Thank you to everyone who joined us at our release event at the Capitol this week—we appreciate your support.
KIDS COUNT in Colorado! is a bit different this year. The first thing you might notice is all of the questions. For those of you accustomed to picking up this report to find answers, this change—and many others in the following pages—might be a surprise.
The questions you’ll see throughout this report are similar to the questions we posed to Coloradans across the state as we sought answers to a question on our minds for years: What is driving the disparities we see between children of color and their White peers?
Last year in this report, we examined disparities of all kinds to better tell the story of how all children, no matter their background, are doing. By digging into the data, we can see the imbalances for children of color and families living in poverty. But that didn’t tell us the whole story. Only Coloradans, in their own voices, could do that. So we took the data into communities and listened.
“How can you really understand or do anything if you don’t really understand the history?” an Alamosa resident asked.
Behind every data point is policy and practice that impacts all children, and many of these policies and practices have disproportionately created barriers to opportunity for children and families of color. Communities and families of color have deep knowledge of how these barriers have impacted their children, their ancestors and themselves.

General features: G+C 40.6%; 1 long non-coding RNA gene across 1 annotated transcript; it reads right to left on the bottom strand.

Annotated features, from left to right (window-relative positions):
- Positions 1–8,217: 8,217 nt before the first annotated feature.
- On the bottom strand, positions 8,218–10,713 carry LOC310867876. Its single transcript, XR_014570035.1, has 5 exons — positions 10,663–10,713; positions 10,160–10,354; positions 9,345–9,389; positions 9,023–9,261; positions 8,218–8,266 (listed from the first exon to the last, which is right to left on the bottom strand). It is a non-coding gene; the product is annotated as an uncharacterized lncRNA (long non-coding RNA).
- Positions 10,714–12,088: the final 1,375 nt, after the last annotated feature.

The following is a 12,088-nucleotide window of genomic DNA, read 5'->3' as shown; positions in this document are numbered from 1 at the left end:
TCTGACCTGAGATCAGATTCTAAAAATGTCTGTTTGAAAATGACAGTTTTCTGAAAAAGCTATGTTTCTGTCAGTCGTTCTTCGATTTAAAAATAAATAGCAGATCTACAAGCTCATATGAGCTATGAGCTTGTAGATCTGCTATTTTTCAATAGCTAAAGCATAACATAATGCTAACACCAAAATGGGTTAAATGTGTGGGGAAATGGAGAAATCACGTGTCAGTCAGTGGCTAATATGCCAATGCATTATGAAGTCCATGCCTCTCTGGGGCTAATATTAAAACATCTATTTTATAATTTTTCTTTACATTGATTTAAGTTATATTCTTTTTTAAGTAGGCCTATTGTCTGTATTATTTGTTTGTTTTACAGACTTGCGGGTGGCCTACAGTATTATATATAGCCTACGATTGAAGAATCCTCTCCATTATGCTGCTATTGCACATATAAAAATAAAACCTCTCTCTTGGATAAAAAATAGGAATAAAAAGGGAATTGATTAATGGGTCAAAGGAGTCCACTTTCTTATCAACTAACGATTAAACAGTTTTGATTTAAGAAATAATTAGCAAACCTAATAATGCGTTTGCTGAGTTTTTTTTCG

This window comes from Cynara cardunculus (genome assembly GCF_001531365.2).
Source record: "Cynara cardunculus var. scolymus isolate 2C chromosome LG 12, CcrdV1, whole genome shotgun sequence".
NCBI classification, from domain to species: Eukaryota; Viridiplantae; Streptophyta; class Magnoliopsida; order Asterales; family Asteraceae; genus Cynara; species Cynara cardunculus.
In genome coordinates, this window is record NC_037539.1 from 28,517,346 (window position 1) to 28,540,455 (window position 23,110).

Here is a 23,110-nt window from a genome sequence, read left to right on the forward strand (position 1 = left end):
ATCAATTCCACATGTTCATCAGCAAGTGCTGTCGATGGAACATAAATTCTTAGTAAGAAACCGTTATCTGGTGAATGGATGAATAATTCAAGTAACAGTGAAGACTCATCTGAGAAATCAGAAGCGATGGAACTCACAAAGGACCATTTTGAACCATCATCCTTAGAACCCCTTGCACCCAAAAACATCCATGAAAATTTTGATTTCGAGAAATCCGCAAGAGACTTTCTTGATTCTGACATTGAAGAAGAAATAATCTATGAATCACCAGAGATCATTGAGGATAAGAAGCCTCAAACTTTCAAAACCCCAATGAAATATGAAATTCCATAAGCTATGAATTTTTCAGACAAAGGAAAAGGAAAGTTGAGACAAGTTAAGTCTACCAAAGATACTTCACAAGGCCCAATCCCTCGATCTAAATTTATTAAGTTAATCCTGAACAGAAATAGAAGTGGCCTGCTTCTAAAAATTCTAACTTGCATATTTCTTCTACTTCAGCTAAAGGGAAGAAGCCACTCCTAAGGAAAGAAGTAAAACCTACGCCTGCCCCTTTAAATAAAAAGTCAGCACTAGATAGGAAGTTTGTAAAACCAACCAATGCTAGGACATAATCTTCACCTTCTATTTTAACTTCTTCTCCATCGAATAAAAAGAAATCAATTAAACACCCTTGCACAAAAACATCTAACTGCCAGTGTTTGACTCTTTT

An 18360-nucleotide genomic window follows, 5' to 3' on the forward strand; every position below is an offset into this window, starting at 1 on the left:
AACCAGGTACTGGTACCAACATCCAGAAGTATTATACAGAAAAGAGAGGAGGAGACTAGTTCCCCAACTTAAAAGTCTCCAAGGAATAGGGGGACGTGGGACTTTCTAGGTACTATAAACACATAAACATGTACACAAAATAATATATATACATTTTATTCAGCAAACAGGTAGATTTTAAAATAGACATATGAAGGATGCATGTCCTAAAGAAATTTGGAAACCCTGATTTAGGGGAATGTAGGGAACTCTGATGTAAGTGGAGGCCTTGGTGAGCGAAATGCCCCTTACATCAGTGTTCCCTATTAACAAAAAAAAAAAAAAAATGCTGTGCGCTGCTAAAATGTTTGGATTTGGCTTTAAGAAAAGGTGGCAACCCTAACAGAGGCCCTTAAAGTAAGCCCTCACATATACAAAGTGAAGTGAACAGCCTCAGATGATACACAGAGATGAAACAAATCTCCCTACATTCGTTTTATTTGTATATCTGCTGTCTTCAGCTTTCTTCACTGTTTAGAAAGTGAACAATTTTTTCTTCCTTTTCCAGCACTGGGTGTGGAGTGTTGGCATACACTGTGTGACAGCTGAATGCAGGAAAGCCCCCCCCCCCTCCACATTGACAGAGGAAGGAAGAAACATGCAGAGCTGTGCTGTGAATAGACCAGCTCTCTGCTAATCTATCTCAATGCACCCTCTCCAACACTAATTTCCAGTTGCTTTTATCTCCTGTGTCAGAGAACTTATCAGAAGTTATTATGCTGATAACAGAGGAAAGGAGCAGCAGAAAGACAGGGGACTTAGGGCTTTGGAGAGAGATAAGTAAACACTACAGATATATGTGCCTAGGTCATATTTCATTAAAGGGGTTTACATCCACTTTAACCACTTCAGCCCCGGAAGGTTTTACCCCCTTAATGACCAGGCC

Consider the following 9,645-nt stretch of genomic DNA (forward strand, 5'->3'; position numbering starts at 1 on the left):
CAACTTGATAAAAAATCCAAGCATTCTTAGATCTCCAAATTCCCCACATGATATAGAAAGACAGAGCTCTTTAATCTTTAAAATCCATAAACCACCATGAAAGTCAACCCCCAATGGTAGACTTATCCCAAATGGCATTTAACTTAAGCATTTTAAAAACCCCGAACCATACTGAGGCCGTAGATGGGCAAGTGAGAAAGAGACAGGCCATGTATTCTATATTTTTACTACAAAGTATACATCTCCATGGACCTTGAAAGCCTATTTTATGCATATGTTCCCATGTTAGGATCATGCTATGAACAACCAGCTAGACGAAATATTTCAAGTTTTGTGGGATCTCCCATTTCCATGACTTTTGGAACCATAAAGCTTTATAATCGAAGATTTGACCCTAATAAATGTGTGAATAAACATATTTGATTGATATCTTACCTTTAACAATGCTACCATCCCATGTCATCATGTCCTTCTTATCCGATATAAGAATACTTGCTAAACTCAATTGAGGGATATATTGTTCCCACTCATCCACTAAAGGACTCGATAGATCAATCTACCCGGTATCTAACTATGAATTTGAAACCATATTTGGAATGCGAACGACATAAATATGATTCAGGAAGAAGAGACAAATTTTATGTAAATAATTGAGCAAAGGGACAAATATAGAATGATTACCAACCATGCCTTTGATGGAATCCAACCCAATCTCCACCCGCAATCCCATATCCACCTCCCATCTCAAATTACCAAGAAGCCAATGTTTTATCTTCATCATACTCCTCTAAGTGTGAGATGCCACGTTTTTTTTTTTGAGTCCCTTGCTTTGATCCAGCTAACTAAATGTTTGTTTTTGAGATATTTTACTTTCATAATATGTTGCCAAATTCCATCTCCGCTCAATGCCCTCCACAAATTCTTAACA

We learned that so many of these barriers are caused by public policy—and they can be undone by public policy. Removing barriers for Coloradans who face the most obstacles to health and happiness in fact removes barriers for all of us. We all benefit from equity-focused policy change.
We also heard countless examples of resilience in the face of policy barriers. Stories of parents instilling in their children a strong sense of personal and cultural history. Communities coming together to provide culturally responsive health care. And elders who take the time to share their knowledge and wisdom with kids in their communities. Imagine what Colorado could be if our public policies build on these strengths to create opportunities for all kids.
The findings in these pages—data paired with voices—are complex and interwoven. But don’t let that scare you away. This is a time to lean into discomfort. To let our values guide us. This is a time to be bold about what we want for our children and know that everything we need to create opportunities for them, we have.
I invite you to ponder a few more questions while you dig into the report: What is our responsibility to Colorado children? If some of our kids aren’t doing well, what does that say about us as a state? Should we be proud of a Colorado in which only some children can truly aim high?
I’d love to hear what answers you find.